Click here for more description.
  • 69/81   Guinness: Japanese, who believes in smiling, is oldest man
    WORLD TOPIC NEWS

    A Japanese man with a sweet tooth who believes in smiles has become the world's oldest male at 112 years and 344 days old, according to Guinness World Records.  Chitetsu Watanabe, who was born in Niigata in northern Japan in 1907, received a certificate for his accomplishment on Wednesday at a nursing home in the city.  The previous record holder, Masazo Nonaka, another Japanese, died last month.

    A Japanese man with a sweet tooth who believes in smiles has become the world's oldest male at 112 years and 344 days old, according to Guinness World Records. Chitetsu Watanabe, who was born in Niigata in northern Japan in 1907, received a certificate for his accomplishment on Wednesday at a nursing home in the city. The previous record holder, Masazo Nonaka, another Japanese, died last month.


    Click on the image for the web page.

    Click here for more description.
  • 70/81   After Iowa caucus problems, concerns grow over Nevada's plan
    WORLD TOPIC NEWS

    Concerns have been growing that next week's Nevada caucuses could offer a repeat of the chaos that ensnared the Iowa vote, with Nevada facing many of the same organizational and technical challenges that crippled Iowa’s process.  Adding to the mix is that Nevada also plans to offer early voting, a complicated step that Iowa did not attempt.  “This sounds just dangerous, like people are still improvising and making up the rules as they go,” said Doug Jones, a University of Iowa computer scientist and expert on voting technology.

    Concerns have been growing that next week's Nevada caucuses could offer a repeat of the chaos that ensnared the Iowa vote, with Nevada facing many of the same organizational and technical challenges that crippled Iowa’s process. Adding to the mix is that Nevada also plans to offer early voting, a complicated step that Iowa did not attempt. “This sounds just dangerous, like people are still improvising and making up the rules as they go,” said Doug Jones, a University of Iowa computer scientist and expert on voting technology.


    Click on the image for the web page.

    Click here for more description.
  • 71/81   Iron Ore’s Brazilian Rain Dance Looks Premature
    WORLD TOPIC NEWS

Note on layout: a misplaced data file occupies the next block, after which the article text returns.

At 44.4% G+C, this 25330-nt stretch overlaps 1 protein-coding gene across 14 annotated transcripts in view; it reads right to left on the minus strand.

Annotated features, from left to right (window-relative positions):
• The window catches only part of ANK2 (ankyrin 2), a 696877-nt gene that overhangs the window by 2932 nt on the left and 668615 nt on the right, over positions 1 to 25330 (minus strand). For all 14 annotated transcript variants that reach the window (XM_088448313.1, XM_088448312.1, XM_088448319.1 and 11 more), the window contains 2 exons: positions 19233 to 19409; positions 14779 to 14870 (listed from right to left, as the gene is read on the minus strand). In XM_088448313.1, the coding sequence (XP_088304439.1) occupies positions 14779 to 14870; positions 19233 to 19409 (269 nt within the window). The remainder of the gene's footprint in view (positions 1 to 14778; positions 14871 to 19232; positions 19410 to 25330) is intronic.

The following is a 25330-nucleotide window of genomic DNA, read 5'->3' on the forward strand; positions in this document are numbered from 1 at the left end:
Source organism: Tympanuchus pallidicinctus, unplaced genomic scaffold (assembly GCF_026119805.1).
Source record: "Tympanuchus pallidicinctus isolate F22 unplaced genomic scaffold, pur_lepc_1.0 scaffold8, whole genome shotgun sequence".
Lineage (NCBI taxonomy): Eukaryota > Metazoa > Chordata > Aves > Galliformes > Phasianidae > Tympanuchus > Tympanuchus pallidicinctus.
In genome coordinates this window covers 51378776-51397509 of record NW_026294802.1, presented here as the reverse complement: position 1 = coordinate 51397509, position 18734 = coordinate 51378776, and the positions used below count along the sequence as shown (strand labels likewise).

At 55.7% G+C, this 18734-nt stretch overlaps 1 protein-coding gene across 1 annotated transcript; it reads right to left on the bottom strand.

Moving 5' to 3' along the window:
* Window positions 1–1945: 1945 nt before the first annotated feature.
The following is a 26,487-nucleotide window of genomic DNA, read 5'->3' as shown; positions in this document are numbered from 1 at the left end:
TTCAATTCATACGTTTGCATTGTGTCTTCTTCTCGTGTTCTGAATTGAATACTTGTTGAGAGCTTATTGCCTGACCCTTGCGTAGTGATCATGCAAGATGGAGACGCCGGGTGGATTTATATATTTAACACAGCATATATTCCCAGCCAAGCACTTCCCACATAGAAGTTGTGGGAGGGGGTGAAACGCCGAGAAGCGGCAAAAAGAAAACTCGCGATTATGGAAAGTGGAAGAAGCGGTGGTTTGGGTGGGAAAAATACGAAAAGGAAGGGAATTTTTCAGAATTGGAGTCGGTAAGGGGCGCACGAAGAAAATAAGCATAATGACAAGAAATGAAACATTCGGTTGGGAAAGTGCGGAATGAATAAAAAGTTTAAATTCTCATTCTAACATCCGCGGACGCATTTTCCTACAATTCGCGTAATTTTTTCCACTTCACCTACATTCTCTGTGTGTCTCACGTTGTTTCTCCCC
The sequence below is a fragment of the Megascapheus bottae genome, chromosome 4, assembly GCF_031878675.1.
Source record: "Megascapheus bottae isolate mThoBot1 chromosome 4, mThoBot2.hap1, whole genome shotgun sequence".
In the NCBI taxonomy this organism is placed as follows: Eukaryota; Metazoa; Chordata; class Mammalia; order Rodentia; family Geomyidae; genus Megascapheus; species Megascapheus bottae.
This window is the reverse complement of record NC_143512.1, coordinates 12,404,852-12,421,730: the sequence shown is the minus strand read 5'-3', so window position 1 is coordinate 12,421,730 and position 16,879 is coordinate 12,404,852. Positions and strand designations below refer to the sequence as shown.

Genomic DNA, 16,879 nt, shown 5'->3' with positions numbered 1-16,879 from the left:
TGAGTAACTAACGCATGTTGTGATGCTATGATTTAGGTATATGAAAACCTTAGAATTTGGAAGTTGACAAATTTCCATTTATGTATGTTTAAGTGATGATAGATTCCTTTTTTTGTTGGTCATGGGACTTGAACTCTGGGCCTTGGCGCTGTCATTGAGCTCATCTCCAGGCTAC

(Bloomberg Opinion) -- Good news has been in short supply for iron-ore markets since China began shuttering swathes of the economy to contain the coronavirus outbreak. Prices gained after Vale SA offered a thin salve Tuesday, saying first-quarter output will be lower than previously anticipated because of heavy rains in Brazil. The market may be cheering a little too soon.Iron-ore supply was supposed to return to normal this year, after 2019 was marked by disruptions including a fatal accident at one of Vale’s dams and a tropical cyclone in Australia. The Brazilian heavyweight and Rio Tinto Group, which vie to be the world’s biggest shipper of the steelmaking ingredient, both plan to increase production. The prospect of higher supply was reflected in Australia’s quarterly forecasts, published in December, which saw prices easing to $60 per metric ton by 2021 — more than a fifth below 2019’s elevated average.The coronavirus epidemic has accelerated that trend by slashing demand in the world’s largest consumer of iron ore, pushing prices in Singapore below $80 by early February.The picture isn’t encouraging. China’s return to work is proving gradual, even with official encouragement. Wuhan, the epicenter of the outbreak, accounts for about 2% of Chinese steel production, according to Bloomberg Intelligence. Some mills are working, but downstream demand has been hit across the country. Iron-ore stockpiles are building at China’s ports. Inventories of rebar, a benchmark for steel used in building work, stand at their highest level for early February since 2012. Carmakers also expect a production and sales hit: About 70% of dealers polled by the local industry association said earlier this week they had seen almost no customers since the end of January. Worse, the country’s role in global supply chains means there will be ripples.All of this will still be fine in the long run if two things happen next: first, if supply eases alongside demand; second,  if China regains its appetite fast, perhaps aided by stimulus.The trouble for the market is that the current iron-ore price appears to have built in both assumptions. Optimism around the incremental number of virus cases, combined with Vale’s outlook, means Singapore futures are now down about 9% from when the epidemic began to look serious in mid-January. Domestic futures on the Dalian exchange have risen for two consecutive days, alongside stocks in steelmakers, cement companies and developers, encouraged by comments from President Xi Jinping.The output picture does offer some hope. There is consolation in Vale’s rain-hit first quarter, and indeed minor disruption around Cyclone Damien in Australia. Vale’s full-year output target of 355 million tons involves assumptions around permits that could yet see delays. Yet Rio Tinto, BHP Group and others expect higher output in 2020. Chinese production may also be less sensitive to weaker prices than it once was, ticking higher despite the virus.Demand is  harder to forecast. There will be fits and starts, and the long incubation period for the novel coronavirus makes its path far harder to predict outside Wuhan and the surrounding province of Hubei. Supply chains will take months to repair even if the virus is contained.The biggest unknown is the shape of China’s post-virus stimulus. Undoubtedly, it will lean on infrastructure, but that will take time to feed through. And don’t expect a repeat of the swift post-SARS recovery — in 2003, China was on an expansion path. That was also the case during the global financial crisis, when China splurged the equivalent of $586 billion on bridges and the like.China in 2020 has to weigh the need to crank up growth, with the end of its current five year plan looming, against the risks of causing a further buildup of debt and creating property bubbles. Infrastructure and construction, which traditionally account for most of China’s steel and iron ore consumption, may benefit far less than in past crises. Much will become clear after the legislature’s annual meeting in March (assuming it goes ahead on schedule). A sugar rush may well be on the way; it just may not be sweet enough. To contact the author of this story: Clara Ferreira Marques at cferreirama@bloomberg.netTo contact the editor responsible for this story: Matthew Brooker at mbrooker1@bloomberg.netThis column does not necessarily reflect the opinion of Bloomberg LP and its owners.Clara Ferreira Marques is a Bloomberg Opinion columnist covering commodities and environmental, social and governance issues. Previously, she was an associate editor for Reuters Breakingviews, and editor and correspondent for Reuters in Singapore, India, the U.K., Italy and Russia.For more articles like this, please visit us at bloomberg.com/opinionSubscribe now to stay ahead with the most trusted business news source.©2020 Bloomberg L.P.